Thar She Blows!; June 2012; Scientific American Magazine; by Charles Q. Choi; 1 Page(s)
Earthquakes often precede explosive volcanic eruptions such as the devastating outburst from Mount St. Helens in 1980. But attempts to use tremors to predict the timing and force of such explosions have proved unsuccessful for decades. Now multidisciplinary teams of researchers have developed models that could help warn of disastrous eruptions hours to days before they happen.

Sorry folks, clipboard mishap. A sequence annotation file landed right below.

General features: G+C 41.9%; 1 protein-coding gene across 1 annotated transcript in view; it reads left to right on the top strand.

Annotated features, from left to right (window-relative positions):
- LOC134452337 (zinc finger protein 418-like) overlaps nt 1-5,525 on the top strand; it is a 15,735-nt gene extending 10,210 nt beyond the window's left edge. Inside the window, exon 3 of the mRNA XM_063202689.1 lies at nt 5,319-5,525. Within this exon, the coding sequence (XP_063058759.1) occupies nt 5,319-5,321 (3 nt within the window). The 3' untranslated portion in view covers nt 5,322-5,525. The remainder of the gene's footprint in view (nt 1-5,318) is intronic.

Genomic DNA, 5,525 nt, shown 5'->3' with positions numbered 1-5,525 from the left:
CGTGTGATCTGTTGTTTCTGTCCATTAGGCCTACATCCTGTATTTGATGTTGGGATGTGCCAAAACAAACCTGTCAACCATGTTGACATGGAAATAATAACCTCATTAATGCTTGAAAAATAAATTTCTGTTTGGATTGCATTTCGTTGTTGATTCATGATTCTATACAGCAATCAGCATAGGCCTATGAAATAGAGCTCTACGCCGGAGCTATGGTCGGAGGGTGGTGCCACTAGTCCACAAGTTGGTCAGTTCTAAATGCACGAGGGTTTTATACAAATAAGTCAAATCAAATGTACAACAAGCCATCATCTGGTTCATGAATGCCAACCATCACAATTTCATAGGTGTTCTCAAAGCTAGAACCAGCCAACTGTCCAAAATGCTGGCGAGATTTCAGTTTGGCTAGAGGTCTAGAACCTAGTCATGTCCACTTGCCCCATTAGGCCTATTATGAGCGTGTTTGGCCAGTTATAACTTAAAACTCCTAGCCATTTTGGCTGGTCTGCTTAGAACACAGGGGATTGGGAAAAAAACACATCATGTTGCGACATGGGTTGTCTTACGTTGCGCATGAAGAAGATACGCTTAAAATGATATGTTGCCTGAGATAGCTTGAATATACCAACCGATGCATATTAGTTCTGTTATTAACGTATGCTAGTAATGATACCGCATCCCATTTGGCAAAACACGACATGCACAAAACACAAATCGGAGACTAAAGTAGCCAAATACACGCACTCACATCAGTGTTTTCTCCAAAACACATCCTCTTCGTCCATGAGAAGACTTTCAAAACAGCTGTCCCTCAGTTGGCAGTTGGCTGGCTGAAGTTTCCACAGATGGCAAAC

A group of scientists at the University of Leeds in England investigated the mystery of why volcanic tremors come in clusters and why they can occur at multiple depths within volcanoes. The answer may lie in how magma behaves: much like Silly Putty, it shatters if pulled apart quickly. When magma rising within a volcano’s main conduit ruptures, the magma develops deep cracks. These cracks weaken the magma, helping it rupture at other points and flow more quickly, which causes still more shattering to occur.